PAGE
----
Community Supported Fisheries Can Jump-start Coastal Economy After Hurricane Sandy

In the aftermath of Superstorm Sandy, local food networks, including local fisheries, need your help.  Last week, we spread the word about funding disaster relief efforts for fisheries and fishery-related businesses.

Now, with more news from the coastal zone trickling out, there’s more that consumers can do.


Village Fishmonger NYC works with fishermen in the tri-state area [New York, New Jersey, and Connecticut]; the hardest hit docks and shellfisheries (in New Jersey) have suffered significant losses.  Our latest intelligence indicates that nearly all New Jersey shellfish hatcheries have sustained damage; two of the largest have near-100% loss in infrastructure.

Devastated Hatchery on the Shore. Photo by Jackie Rush.


There is good news for many of these baymen and shellfisheries – while Hurricane Sandy’s waves, storm surges, and winds decimated docks, hatchery houses, power lines, and boats, early signs point to safe and secure clam and oyster beds.  Rising sea waters during the storm insulated most of the clams and oysters from the worst of the storm’s effects.  As such, we’re hopeful that once these aquaculture and shellfishery operations get their docks and processing facilities rebuilt, the fishery will bounce back!

Fin Fish

For the finfisheries, many coastal New Jersey and New York docks also sustained heavy damage, especially to processing and shipping facilities.  Even the operations that survived relatively unscathed are being impacted by the loss of power, difficult-to-find fuel, and inaccessibility of nearby urban markets.  To make matters worse, many docks are in areas with travel restrictions and no power – making it impossible to even start bringing in supplies for rebuilding.

New Jersey’s commercial fishermen landed and processed seafood valued at almost $200 million dollars at the dock in 2011. These landings generated more than $1 billion dollars in economic activity for the state, so the immediate and long-term effects of the storm will have major impacts on local economies.

Just this week, the Garden State Seafood Association (GSSA), which represents the interests of most New Jersey commercial fishermen, asked Governor Chris Christie to declare a fishery disaster – a move that would free up significant federal funds for rebuilding.

How To Help

Overall, we suggest you buy local – fish, produce, beverages, and fashion.

Fish.  Perhaps the best way to help coastal fisheries is to boost the demand for their products.  When out at restaurants in storm-ravaged areas, ask for local fish and that day’s catch.  Also, check out community supported fisheries (like ours!), where you can order for a few months’ fish in advance – a move that can (depending on the CSF) result in the fishermen getting more capital to start repairs with. Find out more about CSFs here, and search for CSFs near you here.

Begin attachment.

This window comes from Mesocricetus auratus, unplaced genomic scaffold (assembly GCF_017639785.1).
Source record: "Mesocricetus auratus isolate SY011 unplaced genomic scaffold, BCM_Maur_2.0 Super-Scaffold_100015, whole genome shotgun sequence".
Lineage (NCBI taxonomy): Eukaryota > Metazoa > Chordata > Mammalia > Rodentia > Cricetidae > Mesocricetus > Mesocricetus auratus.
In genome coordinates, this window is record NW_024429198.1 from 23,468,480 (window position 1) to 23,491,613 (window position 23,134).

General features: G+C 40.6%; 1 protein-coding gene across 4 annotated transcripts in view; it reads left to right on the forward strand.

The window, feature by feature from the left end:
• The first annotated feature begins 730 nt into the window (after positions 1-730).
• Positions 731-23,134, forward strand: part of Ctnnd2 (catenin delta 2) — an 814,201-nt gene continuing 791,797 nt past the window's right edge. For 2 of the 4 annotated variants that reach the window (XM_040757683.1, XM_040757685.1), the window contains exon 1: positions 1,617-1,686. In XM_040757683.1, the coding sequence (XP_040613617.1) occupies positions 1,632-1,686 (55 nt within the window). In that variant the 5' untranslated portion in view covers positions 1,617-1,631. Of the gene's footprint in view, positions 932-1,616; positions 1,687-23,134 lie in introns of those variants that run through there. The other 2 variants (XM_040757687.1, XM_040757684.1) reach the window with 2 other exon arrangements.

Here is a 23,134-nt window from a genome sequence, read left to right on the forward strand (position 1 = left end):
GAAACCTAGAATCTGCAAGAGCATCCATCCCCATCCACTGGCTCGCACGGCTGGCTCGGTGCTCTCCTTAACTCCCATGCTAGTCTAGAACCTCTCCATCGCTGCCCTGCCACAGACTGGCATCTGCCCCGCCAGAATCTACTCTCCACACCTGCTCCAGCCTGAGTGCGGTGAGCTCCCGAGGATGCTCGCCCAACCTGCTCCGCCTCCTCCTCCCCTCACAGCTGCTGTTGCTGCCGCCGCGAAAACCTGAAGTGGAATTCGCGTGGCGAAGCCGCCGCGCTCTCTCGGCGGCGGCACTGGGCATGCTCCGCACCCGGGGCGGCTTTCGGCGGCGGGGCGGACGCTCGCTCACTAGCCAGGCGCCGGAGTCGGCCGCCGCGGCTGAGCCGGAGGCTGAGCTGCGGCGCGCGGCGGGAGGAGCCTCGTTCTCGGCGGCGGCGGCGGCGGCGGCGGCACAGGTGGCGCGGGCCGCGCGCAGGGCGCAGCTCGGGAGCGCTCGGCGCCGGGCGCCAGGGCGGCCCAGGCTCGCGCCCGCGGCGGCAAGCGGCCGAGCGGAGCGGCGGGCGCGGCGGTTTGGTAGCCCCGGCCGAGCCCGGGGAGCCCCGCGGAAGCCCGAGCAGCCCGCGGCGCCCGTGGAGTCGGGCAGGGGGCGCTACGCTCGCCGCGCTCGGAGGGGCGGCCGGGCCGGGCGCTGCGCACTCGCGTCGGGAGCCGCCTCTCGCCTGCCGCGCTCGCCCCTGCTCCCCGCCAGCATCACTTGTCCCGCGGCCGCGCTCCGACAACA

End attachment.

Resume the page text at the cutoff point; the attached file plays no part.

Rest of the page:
Produce, Beverages, Fashion. With Thanksgiving coming up, besides the traditional turkey, think about adding seafood to the mix so that the very act of getting together for a meal with family and friends can be a regenerative gesture for whole communities.  Along those lines, look for local farm-to-table CSAs (community supported agriculture) near you, where you can get farm-fresh veggies.  Also, spending money at local craft breweries and wineries in storm-torn regions will directly send funds to those that need it most (and help support new small businesses).  Finally, there are fashion options – t-shirt companies and clothing sites that are giving proceeds to local communities.

We ask you to please take a moment to think about how you might contribute to these local businesses and communities in the upcoming weeks and months. Donations to The Red Cross and The Food Bank of Monmouth and Ocean Counties are a good place to start for overall aid to the areas affected by Sandy.

Maxwell's Infrastructure Damage. Photo by Kim Maxwell


Village Fishmonger is a New York City-based seafood start-up that brings local, responsibly harvested seafood to NYC direct from fishermen and baymen from the tri-state area.  Learn more about the Village Fishmonger CSF and seafood sourcing at

Human Journey


Meet the Author
Village Fishmonger is a New York-based seafood startup that is building on the traditional neighborhood fishmonger concept with "boat-to-table" sourcing and a carefully curated seafood selection. Currently operating a Community Supported Fishery in NYC, Village Fishmonger plans to roll out brick & mortar and e-commerce channels, the company aims to promote local, sustainable seafood while creating a fun and easy buying experience for consumers.